An Ap decision to reduce private healthcare services in order to strengthen the public healthcare system is criticised by the head of the Norwegian Nurses Association. Proving that not everyone in the trade union movement moves in step.
Not everyone in the trade union movement is equally satisfied with the many resolutions that were hammered out at the Labor party’s national meeting this weekend.
The harmony that obviously prevailed among the majority of meeting participants does not seem to extend very far beyond the party’s inner circles.
Criticism is now coming from the Norwegian Nurses’ Association, as the association’s leader has objections to the decision against private healthcare services.
NTB reports on the case, and quotes NRK.
The challenges with staffing in the health sector can and should be solved in other ways than giving veto rights against establishing private businesses, says Lill Sverresdatter Larsen to NRK.
The Labor Party’s national meeting advocated new rules to regulate private actors more strictly. The party will “put in place an approval scheme for the establishment of privately funded health services when such establishments impair necessary access to health personnel in the public health service”, it says.
In practice, it will make it significantly more difficult to establish and run various private health services in this country. These are offers that many Norwegians today benefit from, not just the so-called rich, to whom the Labor Party has long aimed most of its patronage.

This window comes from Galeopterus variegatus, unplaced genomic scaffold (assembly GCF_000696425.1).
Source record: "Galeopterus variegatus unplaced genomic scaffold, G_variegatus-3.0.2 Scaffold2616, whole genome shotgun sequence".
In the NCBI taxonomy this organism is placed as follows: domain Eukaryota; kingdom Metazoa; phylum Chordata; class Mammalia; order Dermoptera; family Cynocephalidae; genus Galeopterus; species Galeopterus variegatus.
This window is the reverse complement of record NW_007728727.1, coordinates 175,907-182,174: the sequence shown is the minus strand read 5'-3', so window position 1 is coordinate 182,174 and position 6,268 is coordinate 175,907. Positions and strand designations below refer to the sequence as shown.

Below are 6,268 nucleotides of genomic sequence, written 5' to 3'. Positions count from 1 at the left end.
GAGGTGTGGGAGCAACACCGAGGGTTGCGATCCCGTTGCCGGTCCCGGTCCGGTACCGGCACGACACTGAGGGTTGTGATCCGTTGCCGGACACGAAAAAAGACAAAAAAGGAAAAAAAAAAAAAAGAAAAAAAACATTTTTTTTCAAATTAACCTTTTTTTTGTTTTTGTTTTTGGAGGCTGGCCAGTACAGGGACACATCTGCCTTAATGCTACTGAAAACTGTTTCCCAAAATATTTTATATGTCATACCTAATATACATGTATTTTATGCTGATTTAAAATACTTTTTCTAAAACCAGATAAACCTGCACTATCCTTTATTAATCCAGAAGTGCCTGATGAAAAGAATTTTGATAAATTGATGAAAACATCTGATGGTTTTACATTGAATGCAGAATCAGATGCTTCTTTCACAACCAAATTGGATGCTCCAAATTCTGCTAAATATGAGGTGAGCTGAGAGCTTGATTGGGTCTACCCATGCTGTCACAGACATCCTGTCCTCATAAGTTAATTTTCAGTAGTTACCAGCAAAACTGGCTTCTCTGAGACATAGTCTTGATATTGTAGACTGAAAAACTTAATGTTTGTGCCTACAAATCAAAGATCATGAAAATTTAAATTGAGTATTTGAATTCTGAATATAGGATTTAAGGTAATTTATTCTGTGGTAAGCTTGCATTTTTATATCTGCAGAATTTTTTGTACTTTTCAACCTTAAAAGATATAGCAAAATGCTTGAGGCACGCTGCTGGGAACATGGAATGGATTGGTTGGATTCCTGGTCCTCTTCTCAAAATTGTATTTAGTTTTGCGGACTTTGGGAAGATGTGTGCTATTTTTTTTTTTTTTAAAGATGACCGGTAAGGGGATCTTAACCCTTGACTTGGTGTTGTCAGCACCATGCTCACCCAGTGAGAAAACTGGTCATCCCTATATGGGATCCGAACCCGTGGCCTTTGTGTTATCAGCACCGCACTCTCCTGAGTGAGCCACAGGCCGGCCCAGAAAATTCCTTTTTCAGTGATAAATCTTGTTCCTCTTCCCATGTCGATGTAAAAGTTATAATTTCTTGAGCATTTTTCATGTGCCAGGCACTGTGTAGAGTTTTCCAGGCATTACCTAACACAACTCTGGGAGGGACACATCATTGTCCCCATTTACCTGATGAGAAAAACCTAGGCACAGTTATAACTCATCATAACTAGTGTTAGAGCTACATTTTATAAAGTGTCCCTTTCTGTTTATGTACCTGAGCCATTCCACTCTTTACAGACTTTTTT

The purpose of the Ap decision shall be to ensure that the public hospitals have access to enough nurses, doctors and other health personnel.
The head of the Norwegian Nurses’ Association points out that according to Statistics Norway, 17,000 nurses work completely outside the health service. It is their jobs that Labor is now undermining.
That is the biggest problem, she believes.
The head of the Norwegian Nurses Association says she knows that private players offer salaries, working time arrangements and other benefits that are perceived to be more attractive than that offered in the public sector.
The answer is to offer sufficient wages in the public sector, believes the head of the nurses’ association.
But not many people believe that such public wage increases will be automatic.
In addition, some will argue that increased wages will not be enough, other factors are equally important explanations for why a large number of health personnel prefer to work elsewhere than in the public sector.